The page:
But Doyle’s connection to the plant goes back well before he was born and continues after his retirement.
In 1945, another Doyle Collier, Senior worked at Holston after being discharged from the U.S. Army during World War II. Doyle worked in the kettle room, and over in the nail building was Fannie Shale, a young woman with an extensive manufacturing background. On July 4, 1945, Doyle met Fannie and there were fireworks. In just six weeks, the couple married and went on to raise six children together over their nearly 50-year marriage, including Doyle Collier II.
Fast forward to today, and Doyle Collier II’s son, Eric, continues in the family tradition and works at HSAAP.
“We have had three generations of Colliers at Holston. It's been good to our family. I worked there for 39 years and made a great living. My son has been there for almost 20 years now and is doing well. I’m proud of our family service.”
During his nearly four decades at Holston, Doyle worked in a handful of different roles where he has been able to continue his dedication to our country that he started early in his career.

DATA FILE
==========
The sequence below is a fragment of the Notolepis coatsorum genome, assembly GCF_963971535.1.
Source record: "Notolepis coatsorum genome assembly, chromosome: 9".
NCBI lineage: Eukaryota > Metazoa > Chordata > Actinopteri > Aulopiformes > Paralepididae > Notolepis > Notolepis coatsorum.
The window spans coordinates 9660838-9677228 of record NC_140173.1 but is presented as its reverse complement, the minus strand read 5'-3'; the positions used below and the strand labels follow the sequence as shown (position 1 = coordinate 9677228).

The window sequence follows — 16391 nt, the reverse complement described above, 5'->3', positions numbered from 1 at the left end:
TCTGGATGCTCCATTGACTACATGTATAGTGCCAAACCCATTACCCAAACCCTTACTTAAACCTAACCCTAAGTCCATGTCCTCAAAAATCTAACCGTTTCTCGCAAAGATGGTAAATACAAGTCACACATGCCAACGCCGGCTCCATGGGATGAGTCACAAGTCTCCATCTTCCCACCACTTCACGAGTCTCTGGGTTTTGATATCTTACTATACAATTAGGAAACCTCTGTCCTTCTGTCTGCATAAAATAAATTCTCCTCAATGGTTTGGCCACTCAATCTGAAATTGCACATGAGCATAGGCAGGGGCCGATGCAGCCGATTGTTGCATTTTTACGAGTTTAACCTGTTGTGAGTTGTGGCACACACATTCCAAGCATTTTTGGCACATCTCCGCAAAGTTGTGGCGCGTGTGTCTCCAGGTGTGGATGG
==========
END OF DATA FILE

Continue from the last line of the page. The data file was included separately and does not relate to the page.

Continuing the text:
“There's pride in what we do and helping wherever we can to keep our warfighters safe. Working at Holston is an extension of my military service.”
Over the years, Doyle has witnessed the amazing abilities of the community when faced with obstacles, such as the September 11 tragedies. Doyle shares a sense of pride in knowing that he was able to support frontline forces during major world conflicts. And not only does Doyle take pride in how his team supported the U.S. Armed Forces, but also in how everyone works to keep the team at HSAAP safe.
“We weren’t making candy. We were making explosives. We needed to ensure that what we were doing was done safely, with good intentions and good quality material and that it’s shipped out to wherever it needs to go in the world to support the warfighters.”
In his time at the plant, Doyle made lifelong friendships with his peers and built strong relationships with those in the community. Over the years of dedication and love Doyle poured into the Holston plant, he will never forget the family he found there.
“You spend a lot of time with people, and you get really close, and you make some real good friends. We're really just one big family.”
Today, Doyle regularly meets with other BAE Systems retirees and employees at local Kingsport restaurants – staying connected to the plant he called home and the people he considers family. He also enjoys spending time with his grandson and watching the next generation of Colliers grow up.
As for being labeled a hero, Doyle shared that everyone at Holston is a hero in their own way.
“I think it's just a fact that what we did and what we continue to do is a heroic effort on its own,” Doyle said. “We are supporting the war effort, even though we're not out there in the field. We are making a difference for our warfighters.”